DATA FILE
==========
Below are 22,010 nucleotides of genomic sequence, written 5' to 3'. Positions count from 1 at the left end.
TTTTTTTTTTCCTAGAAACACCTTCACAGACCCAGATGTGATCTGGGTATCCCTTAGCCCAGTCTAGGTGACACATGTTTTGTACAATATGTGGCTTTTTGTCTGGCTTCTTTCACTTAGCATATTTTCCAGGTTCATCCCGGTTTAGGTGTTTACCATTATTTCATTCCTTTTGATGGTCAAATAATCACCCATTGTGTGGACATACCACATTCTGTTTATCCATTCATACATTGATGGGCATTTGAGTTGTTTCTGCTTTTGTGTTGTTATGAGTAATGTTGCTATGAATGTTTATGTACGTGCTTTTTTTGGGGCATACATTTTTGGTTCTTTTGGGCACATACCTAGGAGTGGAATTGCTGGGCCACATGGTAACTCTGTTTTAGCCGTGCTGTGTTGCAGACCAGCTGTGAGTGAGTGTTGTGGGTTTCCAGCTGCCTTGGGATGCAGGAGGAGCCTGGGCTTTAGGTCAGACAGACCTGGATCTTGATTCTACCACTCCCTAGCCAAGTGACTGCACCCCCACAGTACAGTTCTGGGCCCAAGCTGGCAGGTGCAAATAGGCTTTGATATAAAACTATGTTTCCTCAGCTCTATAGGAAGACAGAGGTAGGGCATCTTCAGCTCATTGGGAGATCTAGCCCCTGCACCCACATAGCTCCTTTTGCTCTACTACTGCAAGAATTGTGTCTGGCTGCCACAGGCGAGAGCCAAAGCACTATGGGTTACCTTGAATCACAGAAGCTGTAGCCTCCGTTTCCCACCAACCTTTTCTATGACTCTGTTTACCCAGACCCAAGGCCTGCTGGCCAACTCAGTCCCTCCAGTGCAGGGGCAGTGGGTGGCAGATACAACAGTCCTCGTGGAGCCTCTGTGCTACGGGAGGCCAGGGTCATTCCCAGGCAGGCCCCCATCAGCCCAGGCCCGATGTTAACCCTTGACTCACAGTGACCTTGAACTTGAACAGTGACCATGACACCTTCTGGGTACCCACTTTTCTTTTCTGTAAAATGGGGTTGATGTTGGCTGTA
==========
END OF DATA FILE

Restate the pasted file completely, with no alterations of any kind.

Below are 22,010 nucleotides of genomic sequence, written 5' to 3'. Positions count from 1 at the left end.
TTTTTTTTTTCCTAGAAACACCTTCACAGACCCAGATGTGATCTGGGTATCCCTTAGCCCAGTCTAGGTGACACATGTTTTGTACAATATGTGGCTTTTTGTCTGGCTTCTTTCACTTAGCATATTTTCCAGGTTCATCCCGGTTTAGGTGTTTACCATTATTTCATTCCTTTTGATGGTCAAATAATCACCCATTGTGTGGACATACCACATTCTGTTTATCCATTCATACATTGATGGGCATTTGAGTTGTTTCTGCTTTTGTGTTGTTATGAGTAATGTTGCTATGAATGTTTATGTACGTGCTTTTTTTGGGGCATACATTTTTGGTTCTTTTGGGCACATACCTAGGAGTGGAATTGCTGGGCCACATGGTAACTCTGTTTTAGCCGTGCTGTGTTGCAGACCAGCTGTGAGTGAGTGTTGTGGGTTTCCAGCTGCCTTGGGATGCAGGAGGAGCCTGGGCTTTAGGTCAGACAGACCTGGATCTTGATTCTACCACTCCCTAGCCAAGTGACTGCACCCCCACAGTACAGTTCTGGGCCCAAGCTGGCAGGTGCAAATAGGCTTTGATATAAAACTATGTTTCCTCAGCTCTATAGGAAGACAGAGGTAGGGCATCTTCAGCTCATTGGGAGATCTAGCCCCTGCACCCACATAGCTCCTTTTGCTCTACTACTGCAAGAATTGTGTCTGGCTGCCACAGGCGAGAGCCAAAGCACTATGGGTTACCTTGAATCACAGAAGCTGTAGCCTCCGTTTCCCACCAACCTTTTCTATGACTCTGTTTACCCAGACCCAAGGCCTGCTGGCCAACTCAGTCCCTCCAGTGCAGGGGCAGTGGGTGGCAGATACAACAGTCCTCGTGGAGCCTCTGTGCTACGGGAGGCCAGGGTCATTCCCAGGCAGGCCCCCATCAGCCCAGGCCCGATGTTAACCCTTGACTCACAGTGACCTTGAACTTGAACAGTGACCATGACACCTTCTGGGTACCCACTTTTCTTTTCTGTAAAATGGGGTTGATGTTGGCTGTA